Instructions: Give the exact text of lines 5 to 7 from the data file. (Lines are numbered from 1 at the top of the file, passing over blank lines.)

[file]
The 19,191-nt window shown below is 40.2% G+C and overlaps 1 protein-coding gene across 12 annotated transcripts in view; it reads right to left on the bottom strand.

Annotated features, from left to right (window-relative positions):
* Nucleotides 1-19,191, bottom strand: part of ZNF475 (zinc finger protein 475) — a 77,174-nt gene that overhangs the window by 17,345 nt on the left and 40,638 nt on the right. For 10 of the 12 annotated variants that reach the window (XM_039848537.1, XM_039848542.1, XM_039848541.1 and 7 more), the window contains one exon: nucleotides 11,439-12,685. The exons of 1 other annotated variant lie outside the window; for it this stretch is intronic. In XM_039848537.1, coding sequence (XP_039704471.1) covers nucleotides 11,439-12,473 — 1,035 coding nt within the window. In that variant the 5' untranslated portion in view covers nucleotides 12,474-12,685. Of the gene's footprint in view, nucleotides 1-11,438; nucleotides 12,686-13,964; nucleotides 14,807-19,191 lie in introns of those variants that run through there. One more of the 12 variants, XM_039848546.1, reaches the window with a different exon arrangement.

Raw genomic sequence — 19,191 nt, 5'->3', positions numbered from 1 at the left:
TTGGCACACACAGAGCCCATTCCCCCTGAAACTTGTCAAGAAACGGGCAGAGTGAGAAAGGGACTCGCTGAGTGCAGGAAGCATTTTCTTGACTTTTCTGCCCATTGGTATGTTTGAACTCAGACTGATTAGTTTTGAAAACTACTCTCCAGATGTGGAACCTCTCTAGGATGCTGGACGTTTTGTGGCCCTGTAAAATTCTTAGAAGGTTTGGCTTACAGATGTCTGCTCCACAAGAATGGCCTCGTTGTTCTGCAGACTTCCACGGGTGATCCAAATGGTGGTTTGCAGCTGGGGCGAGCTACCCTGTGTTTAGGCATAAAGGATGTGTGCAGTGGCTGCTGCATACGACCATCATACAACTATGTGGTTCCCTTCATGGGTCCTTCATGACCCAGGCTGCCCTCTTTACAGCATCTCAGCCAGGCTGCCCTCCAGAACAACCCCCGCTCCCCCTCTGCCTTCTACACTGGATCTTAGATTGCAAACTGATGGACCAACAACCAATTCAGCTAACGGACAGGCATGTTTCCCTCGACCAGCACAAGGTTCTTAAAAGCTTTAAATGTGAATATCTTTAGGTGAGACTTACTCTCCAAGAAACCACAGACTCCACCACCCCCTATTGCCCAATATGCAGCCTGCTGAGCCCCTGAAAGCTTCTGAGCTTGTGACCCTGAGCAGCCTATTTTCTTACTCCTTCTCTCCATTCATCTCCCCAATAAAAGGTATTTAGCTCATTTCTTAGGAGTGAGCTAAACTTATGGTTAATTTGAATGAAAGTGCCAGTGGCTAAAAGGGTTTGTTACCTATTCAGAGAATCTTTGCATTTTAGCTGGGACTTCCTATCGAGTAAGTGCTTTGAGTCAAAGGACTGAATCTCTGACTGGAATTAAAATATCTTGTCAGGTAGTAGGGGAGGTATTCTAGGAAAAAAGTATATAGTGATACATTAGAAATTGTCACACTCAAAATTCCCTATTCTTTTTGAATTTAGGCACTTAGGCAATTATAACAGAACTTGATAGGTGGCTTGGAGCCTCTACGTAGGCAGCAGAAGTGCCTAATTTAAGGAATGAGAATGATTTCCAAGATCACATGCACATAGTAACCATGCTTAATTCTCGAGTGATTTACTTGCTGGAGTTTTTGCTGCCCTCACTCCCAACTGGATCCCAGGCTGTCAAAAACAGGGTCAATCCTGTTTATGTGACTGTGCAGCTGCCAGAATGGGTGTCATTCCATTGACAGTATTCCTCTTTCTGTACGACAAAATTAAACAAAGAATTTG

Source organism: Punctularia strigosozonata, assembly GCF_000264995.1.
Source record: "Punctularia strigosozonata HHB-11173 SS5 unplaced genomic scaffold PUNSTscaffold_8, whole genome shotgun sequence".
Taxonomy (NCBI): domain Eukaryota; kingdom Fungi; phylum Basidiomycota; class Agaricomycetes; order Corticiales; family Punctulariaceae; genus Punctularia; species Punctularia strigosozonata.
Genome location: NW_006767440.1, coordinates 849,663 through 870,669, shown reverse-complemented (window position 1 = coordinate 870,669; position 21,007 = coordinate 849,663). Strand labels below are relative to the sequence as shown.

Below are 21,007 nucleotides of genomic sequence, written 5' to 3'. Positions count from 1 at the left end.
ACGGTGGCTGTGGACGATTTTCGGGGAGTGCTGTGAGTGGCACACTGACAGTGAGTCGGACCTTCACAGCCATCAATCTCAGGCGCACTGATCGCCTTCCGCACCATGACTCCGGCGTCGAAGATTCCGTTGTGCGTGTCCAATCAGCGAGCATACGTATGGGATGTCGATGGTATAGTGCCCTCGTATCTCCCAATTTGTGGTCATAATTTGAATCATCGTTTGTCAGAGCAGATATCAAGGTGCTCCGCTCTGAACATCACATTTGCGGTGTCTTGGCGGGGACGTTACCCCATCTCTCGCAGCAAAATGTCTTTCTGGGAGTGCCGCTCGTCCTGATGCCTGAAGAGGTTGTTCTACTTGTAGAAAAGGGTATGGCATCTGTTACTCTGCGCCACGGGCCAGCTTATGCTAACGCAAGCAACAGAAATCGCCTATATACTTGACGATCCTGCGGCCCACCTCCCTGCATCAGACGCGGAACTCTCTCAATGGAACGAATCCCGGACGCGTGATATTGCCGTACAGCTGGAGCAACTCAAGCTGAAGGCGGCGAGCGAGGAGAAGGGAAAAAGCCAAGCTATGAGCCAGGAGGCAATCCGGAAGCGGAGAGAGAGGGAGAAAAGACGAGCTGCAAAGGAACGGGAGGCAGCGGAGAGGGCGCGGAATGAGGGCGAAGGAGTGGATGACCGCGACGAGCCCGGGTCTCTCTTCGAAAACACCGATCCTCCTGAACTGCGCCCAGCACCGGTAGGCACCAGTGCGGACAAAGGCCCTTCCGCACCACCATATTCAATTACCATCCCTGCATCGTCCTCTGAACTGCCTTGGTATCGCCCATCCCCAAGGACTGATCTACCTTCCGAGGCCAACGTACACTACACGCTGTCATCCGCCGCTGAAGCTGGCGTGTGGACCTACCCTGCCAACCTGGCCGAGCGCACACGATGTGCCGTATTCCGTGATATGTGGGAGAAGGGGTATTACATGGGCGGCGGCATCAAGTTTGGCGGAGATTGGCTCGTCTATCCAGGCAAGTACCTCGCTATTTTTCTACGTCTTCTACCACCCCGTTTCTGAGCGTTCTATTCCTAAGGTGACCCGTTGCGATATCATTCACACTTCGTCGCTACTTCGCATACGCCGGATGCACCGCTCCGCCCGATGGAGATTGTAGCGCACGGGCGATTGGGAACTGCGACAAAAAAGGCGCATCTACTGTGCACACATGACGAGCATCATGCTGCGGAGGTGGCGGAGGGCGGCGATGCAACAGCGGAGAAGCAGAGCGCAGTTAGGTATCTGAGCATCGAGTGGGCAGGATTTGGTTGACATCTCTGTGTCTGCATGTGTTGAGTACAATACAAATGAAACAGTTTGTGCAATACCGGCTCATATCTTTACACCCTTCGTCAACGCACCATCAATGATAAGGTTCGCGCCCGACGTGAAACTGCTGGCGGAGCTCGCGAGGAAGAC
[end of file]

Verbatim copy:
TTGGCACACACAGAGCCCATTCCCCCTGAAACTTGTCAAGAAACGGGCAGAGTGAGAAAGGGACTCGCTGAGTGCAGGAAGCATTTTCTTGACTTTTCTGCCCATTGGTATGTTTGAACTCAGACTGATTAGTTTTGAAAACTACTCTCCAGATGTGGAACCTCTCTAGGATGCTGGACGTTTTGTGGCCCTGTAAAATTCTTAGAAGGTTTGGCTTACAGATGTCTGCTCCACAAGAATGGCCTCGTTGTTCTGCAGACTTCCACGGGTGATCCAAATGGTGGTTTGCAGCTGGGGCGAGCTACCCTGTGTTTAGGCATAAAGGATGTGTGCAGTGGCTGCTGCATACGACCATCATACAACTATGTGGTTCCCTTCATGGGTCCTTCATGACCCAGGCTGCCCTCTTTACAGCATCTCAGCCAGGCTGCCCTCCAGAACAACCCCCGCTCCCCCTCTGCCTTCTACACTGGATCTTAGATTGCAAACTGATGGACCAACAACCAATTCAGCTAACGGACAGGCATGTTTCCCTCGACCAGCACAAGGTTCTTAAAAGCTTTAAATGTGAATATCTTTAGGTGAGACTTACTCTCCAAGAAACCACAGACTCCACCACCCCCTATTGCCCAATATGCAGCCTGCTGAGCCCCTGAAAGCTTCTGAGCTTGTGACCCTGAGCAGCCTATTTTCTTACTCCTTCTCTCCATTCATCTCCCCAATAAAAGGTATTTAGCTCATTTCTTAGGAGTGAGCTAAACTTATGGTTAATTTGAATGAAAGTGCCAGTGGCTAAAAGGGTTTGTTACCTATTCAGAGAATCTTTGCATTTTAGCTGGGACTTCCTATCGAGTAAGTGCTTTGAGTCAAAGGACTGAATCTCTGACTGGAATTAAAATATCTTGTCAGGTAGTAGGGGAGGTATTCTAGGAAAAAAGTATATAGTGATACATTAGAAATTGTCACACTCAAAATTCCCTATTCTTTTTGAATTTAGGCACTTAGGCAATTATAACAGAACTTGATAGGTGGCTTGGAGCCTCTACGTAGGCAGCAGAAGTGCCTAATTTAAGGAATGAGAATGATTTCCAAGATCACATGCACATAGTAACCATGCTTAATTCTCGAGTGATTTACTTGCTGGAGTTTTTGCTGCCCTCACTCCCAACTGGATCCCAGGCTGTCAAAAACAGGGTCAATCCTGTTTATGTGACTGTGCAGCTGCCAGAATGGGTGTCATTCCATTGACAGTATTCCTCTTTCTGTACGACAAAATTAAACAAAGAATTTG

Source organism: Punctularia strigosozonata, assembly GCF_000264995.1.
Source record: "Punctularia strigosozonata HHB-11173 SS5 unplaced genomic scaffold PUNSTscaffold_8, whole genome shotgun sequence".